Unavoidably, the economic vision comes up against current circumstances and the COVID crisis forces us to rethink the sensory approach and customer relations. The OIV sees this as an opportunity to reconsider our growth model. Napa reviews its marketing methods to improve the notion of consumer commitment and seeks answers to questions by stimulating cooperation between actors. And it is up to scientific research to investigate the future of wines with a lower alcohol content or, on a different note, the real potential of derivative products from vines and wine.
The interesting thing about the prospective exercise is that it affords complete freedom to the structuring of thought and vision. While the contributions converge on a number of points, they differ in the nature of their testimony. One should not look for similarity in the style of the contributions, as there is none to be found. Each individual considers the future based on their own life accomplishments. The narrative options are naturally different, because for the future of wine, as for everything else, there can be no single point of view. Like wine, the diversity of the contributions is above all their primary asset.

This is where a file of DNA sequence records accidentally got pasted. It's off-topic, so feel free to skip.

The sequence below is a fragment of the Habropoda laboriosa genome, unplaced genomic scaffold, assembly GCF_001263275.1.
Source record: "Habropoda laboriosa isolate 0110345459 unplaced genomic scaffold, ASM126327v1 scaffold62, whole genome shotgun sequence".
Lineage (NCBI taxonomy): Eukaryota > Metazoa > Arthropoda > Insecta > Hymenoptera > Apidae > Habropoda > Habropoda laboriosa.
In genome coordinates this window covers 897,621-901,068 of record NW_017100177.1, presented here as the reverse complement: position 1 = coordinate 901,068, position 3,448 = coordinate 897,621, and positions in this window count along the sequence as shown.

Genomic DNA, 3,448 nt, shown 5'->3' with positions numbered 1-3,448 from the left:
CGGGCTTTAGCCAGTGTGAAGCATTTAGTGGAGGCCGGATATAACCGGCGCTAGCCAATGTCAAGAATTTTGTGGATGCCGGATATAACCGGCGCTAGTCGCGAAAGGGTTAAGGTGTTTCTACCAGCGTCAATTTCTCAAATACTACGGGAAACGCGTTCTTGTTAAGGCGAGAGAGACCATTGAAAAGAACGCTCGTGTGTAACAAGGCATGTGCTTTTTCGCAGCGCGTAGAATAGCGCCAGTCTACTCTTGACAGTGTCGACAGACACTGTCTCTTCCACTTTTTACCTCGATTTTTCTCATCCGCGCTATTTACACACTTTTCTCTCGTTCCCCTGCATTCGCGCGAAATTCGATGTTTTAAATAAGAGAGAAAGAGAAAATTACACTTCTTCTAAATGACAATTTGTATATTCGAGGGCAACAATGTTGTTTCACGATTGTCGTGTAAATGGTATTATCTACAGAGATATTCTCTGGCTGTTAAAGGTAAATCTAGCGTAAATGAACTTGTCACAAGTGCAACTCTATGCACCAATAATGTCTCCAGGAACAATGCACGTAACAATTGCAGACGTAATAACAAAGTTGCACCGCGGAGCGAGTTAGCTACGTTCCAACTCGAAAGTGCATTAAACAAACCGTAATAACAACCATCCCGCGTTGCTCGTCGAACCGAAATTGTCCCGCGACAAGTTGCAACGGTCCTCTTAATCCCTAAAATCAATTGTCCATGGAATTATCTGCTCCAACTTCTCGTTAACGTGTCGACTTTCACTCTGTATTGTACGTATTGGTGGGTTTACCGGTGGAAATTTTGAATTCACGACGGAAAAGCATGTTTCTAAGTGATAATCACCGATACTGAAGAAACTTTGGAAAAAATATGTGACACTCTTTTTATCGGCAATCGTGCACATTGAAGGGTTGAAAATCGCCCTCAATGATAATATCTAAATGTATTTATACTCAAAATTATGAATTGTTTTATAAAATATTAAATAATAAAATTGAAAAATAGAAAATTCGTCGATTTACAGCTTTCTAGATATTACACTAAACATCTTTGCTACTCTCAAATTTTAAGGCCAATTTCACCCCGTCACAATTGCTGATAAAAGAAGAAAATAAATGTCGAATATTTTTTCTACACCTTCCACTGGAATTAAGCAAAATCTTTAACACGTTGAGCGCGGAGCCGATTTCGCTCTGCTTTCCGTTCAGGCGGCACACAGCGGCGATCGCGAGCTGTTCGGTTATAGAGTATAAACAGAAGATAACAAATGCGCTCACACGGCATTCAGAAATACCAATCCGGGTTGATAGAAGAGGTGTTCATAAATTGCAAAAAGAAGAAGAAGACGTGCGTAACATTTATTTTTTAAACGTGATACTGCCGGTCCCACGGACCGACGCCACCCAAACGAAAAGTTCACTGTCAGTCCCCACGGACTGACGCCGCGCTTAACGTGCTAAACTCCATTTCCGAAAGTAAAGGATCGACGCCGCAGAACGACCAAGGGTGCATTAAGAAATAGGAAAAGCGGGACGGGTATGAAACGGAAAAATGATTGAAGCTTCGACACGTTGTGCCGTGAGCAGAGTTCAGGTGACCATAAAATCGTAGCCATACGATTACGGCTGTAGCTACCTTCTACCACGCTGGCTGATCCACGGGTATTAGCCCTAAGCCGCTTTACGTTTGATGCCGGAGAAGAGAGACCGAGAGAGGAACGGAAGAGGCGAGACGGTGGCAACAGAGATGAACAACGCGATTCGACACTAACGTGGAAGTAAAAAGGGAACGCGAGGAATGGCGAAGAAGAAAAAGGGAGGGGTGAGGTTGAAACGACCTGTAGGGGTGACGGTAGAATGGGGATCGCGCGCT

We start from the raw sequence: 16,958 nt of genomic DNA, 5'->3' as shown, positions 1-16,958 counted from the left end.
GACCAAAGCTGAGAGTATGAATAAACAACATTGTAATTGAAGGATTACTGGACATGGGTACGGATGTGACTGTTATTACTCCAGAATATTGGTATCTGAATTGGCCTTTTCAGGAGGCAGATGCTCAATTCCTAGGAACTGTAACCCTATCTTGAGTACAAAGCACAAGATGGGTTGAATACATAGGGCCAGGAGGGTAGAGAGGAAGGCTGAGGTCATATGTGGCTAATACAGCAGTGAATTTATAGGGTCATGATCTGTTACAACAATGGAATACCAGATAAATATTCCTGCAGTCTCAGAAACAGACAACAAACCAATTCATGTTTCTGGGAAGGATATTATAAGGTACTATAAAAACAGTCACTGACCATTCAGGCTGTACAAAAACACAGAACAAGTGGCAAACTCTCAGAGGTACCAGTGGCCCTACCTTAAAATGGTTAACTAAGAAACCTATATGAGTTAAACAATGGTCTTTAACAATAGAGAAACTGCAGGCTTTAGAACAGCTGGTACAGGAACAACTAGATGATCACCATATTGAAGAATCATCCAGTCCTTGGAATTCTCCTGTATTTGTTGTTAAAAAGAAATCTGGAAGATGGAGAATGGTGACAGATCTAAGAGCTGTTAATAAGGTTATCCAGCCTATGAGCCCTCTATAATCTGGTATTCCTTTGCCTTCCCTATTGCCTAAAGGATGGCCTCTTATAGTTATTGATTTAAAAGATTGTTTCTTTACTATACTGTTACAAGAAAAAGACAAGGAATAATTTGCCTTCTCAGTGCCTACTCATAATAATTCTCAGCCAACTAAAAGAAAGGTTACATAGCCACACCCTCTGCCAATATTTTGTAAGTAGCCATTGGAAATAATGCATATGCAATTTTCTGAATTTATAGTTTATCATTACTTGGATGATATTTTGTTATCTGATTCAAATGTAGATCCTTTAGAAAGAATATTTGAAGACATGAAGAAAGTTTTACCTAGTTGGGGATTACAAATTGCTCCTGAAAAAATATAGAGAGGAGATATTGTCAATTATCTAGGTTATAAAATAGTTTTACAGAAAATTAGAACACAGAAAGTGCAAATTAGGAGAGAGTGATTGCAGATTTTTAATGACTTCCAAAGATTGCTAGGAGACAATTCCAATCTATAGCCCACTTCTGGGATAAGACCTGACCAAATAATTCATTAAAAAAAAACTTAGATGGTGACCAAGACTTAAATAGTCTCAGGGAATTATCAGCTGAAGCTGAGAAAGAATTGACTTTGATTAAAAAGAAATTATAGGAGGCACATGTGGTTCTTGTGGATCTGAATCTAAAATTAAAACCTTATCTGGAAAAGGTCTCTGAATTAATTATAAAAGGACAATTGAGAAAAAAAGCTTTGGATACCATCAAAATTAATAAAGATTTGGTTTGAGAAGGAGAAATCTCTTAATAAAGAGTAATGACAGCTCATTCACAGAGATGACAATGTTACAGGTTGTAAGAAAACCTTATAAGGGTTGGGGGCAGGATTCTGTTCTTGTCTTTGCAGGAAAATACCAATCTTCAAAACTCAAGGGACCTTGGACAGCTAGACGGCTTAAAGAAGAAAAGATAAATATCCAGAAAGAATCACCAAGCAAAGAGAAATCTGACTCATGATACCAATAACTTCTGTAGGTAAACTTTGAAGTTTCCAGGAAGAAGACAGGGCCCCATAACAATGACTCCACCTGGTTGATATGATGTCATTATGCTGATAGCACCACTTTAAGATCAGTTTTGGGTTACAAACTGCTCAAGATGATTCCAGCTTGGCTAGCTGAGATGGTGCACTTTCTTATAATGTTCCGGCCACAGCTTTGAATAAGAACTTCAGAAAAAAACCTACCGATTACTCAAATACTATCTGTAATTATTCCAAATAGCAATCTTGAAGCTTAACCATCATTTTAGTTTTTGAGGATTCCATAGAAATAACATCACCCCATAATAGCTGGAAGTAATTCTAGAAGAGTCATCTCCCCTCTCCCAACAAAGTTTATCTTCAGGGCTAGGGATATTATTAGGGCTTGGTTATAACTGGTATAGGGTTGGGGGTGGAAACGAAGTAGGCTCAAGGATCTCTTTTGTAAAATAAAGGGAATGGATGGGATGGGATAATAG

The winery of the future (Laura Catena, Bodega Catena Zapata)
I’m going to start by telling you a little bit about my story of how I went into wine, and then I will share with you one of my ideas for what the winery of the future should look like.
I’m the 4th generation of my family making wine. My family winery was started by my great-grandfather, Nicola Catena, who came from Italy to Argentina, and he was followed by the oldest son of the family, my grandfather, Domingo Vicente, who was followed by the next oldest son, my father, Nicolás Catena. So, not only did I have the wrong sex to follow my grandfather, but also, I had absolutely no interest in following anybody into the family winery because my objective in life was to help people and I didn’t think I could help people with wine, but I did think I could help people by being a doctor. So, I decided to study medicine.